Why was Epicurus and his philosophy so important?

Figure 1. Bust of Epicurus.

Epicurus is often associated as one of the Greek philosophers more interested in pleasure or its pursuit than other ideals. While at times this led to a negative view of his philosophy, the reality is his thinking was very advanced and developed, leading to his ideas becoming highly influential in modern thought in many regions of the world today. He was one of the first Greek philosophers to develop a strong tradition that avoid superstition as a core ideal. His simple philosophy of avoiding pain, leading a simple life, and attaining knowledge have made his philosophy both attractive and influential to many.


Poem by Lucretius entitled De rerum natura that explains Epicureanism

Relatively few works written by Epicurus (Figure 1) still survive, as most of what we known derive from later writings from his followers and his philosophical school that he started. We know that Epicureanism began as a philosophy at around 307/306 BCE. Like so many other philosophers, he established himself at Athens, although he was from Samos.[1] He was influenced by the teaching of Democritus and he studied under Nausiphanes of Teos, but had a later falling out as he pursued his own new school of thought. In fact, Epicurus main problem with other philosophers was he felt they were too narrow in their beliefs and their schools did not allow freedom of expression or questioning of the main philosopher teachers. Epicurus' strong ego, in essence, led to rifts with other schools of thought, forcing him to create his own school. This ultimately, however, did give him freedom to develop his ideas, which emerged over a number of years and likely evolved before coming to a mature state.[2]

The core philosophy we know Epicurus to have believed in was that one should pursue simple pleasures in life. Friendship was also key to forming happiness.[3] While his falling out with other philosophers may seem a slight contradiction in his beliefs of seeking friendship and pleasure, he did try to live up to his ideals. This is demonstrated when he claimed to a friend in a letter, as he was dying, that his state of mind was very happy despite the pain he felt from kidney stones. So, even if physically one cannot escape pain, mentally one can pursue happiness such that it becomes a state not bound by death or sickness. His ideas, therefore, differ greatly from modern understanding of hedonism, which is often associated with the pursuit of please at all costs. While many focus on his ideas of pleasure, it is also his scientific ideas that, along with those of Aristotle and other Greek philosophers, have greatly influenced our modern world.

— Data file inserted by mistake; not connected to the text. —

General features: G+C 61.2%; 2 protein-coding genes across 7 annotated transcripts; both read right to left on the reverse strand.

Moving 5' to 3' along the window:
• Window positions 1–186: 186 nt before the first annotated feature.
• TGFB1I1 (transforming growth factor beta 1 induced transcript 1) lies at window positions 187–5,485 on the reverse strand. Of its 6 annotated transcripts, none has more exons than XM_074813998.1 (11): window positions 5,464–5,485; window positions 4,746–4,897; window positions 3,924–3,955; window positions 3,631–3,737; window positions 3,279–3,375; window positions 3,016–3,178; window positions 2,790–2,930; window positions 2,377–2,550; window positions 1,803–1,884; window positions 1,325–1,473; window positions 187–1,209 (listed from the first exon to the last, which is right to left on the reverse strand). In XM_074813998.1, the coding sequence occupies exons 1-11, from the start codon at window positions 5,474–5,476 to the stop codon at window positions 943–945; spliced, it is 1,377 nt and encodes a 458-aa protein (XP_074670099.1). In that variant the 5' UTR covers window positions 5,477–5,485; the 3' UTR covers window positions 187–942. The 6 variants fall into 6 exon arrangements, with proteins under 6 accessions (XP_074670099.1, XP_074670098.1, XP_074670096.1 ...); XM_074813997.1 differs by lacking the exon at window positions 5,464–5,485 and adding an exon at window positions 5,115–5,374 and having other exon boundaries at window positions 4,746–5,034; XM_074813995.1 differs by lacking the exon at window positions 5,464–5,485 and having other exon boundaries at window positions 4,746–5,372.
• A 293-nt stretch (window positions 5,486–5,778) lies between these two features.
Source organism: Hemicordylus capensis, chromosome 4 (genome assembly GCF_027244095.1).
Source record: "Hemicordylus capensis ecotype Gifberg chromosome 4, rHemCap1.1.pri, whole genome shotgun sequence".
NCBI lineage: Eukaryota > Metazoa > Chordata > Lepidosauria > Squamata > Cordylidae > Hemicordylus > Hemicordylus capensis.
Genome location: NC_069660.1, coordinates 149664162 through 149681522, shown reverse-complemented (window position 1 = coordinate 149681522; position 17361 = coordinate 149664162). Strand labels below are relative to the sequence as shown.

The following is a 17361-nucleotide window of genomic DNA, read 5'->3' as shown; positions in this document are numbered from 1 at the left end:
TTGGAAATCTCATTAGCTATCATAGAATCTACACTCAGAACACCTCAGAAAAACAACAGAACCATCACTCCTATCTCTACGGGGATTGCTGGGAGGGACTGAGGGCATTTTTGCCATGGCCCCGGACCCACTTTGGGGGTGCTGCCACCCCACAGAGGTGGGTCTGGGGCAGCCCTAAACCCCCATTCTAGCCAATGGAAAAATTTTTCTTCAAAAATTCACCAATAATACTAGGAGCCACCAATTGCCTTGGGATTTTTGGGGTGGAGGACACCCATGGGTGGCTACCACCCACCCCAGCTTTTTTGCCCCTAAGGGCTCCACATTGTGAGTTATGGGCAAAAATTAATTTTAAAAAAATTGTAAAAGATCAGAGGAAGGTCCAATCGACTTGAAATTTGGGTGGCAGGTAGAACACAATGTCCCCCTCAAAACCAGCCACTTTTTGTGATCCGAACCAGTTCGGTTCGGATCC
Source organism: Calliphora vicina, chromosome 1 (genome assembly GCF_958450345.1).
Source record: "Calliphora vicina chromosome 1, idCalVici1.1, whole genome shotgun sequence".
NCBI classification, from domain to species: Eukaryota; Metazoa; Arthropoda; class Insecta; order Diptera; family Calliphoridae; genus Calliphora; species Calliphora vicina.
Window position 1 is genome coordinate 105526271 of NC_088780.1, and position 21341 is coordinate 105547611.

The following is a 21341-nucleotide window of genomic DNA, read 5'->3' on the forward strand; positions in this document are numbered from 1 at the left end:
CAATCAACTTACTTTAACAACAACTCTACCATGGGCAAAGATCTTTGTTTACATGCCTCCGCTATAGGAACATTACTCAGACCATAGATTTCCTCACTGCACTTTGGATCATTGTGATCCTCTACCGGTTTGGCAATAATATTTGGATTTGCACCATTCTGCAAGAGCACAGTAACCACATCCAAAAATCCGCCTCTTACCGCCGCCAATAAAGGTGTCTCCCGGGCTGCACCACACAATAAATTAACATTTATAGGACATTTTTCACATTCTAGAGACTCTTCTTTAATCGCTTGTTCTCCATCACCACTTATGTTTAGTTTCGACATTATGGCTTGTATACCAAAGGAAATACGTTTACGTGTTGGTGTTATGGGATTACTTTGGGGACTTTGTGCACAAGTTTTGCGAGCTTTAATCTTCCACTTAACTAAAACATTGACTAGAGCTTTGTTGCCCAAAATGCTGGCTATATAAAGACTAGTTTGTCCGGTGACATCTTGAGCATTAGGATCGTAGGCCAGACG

During the lifetime of Epicurus, he had relatively few followers and they would meet at his house's garden. In fact, the garden in his house becomes the name in which they associated their school. However, evidence of his enduring philosophy in the centuries that followed are evident, as when the Apostle Paul went to Athens he encountered followers of Epicureanism, demonstrating the success of the philosophy as it began to develop.[4] Nevertheless, because later thought began to confound Epicureanism with hedonism and other philosophies of pleasure seeking, many of Epicurus' ideas were frowned upon and became less acceptable. It was only in the Renaissance that his ideas once again blossomed.


Because Epicurus' ideas have been misunderstood, it is important to delineate the key ideas he developed and what he intended by them. His core ideals can be described as atomistic materialism, which held that all things are made up of atoms and that voids separated these atoms.[5]. Atoms themselves are made up of a few basic types, which together can be combined to make all things present in the universe. Because gods do not control pain or pleasure, and that they are likely unable to or uninterested in causing pain or pleasure to people, one should, therefore, pursue pleasure as a key goal in life.

The Epicureans did believe in the existence of the gods, but did not see them as central to living or being happy, which made them different from many other philosophers. However, the danger that Epicurus realized is that this pursuit can lead to indulgence that then leads back to pain. While satisfying oneself may seem harmless enough, it's pursuit could become an obsession that leads to pain. Therefore, moderation is key so that one does not become over zealous, or essentially addicted, to the pursuit of pleasure where they are unable to function and pursue a balanced life.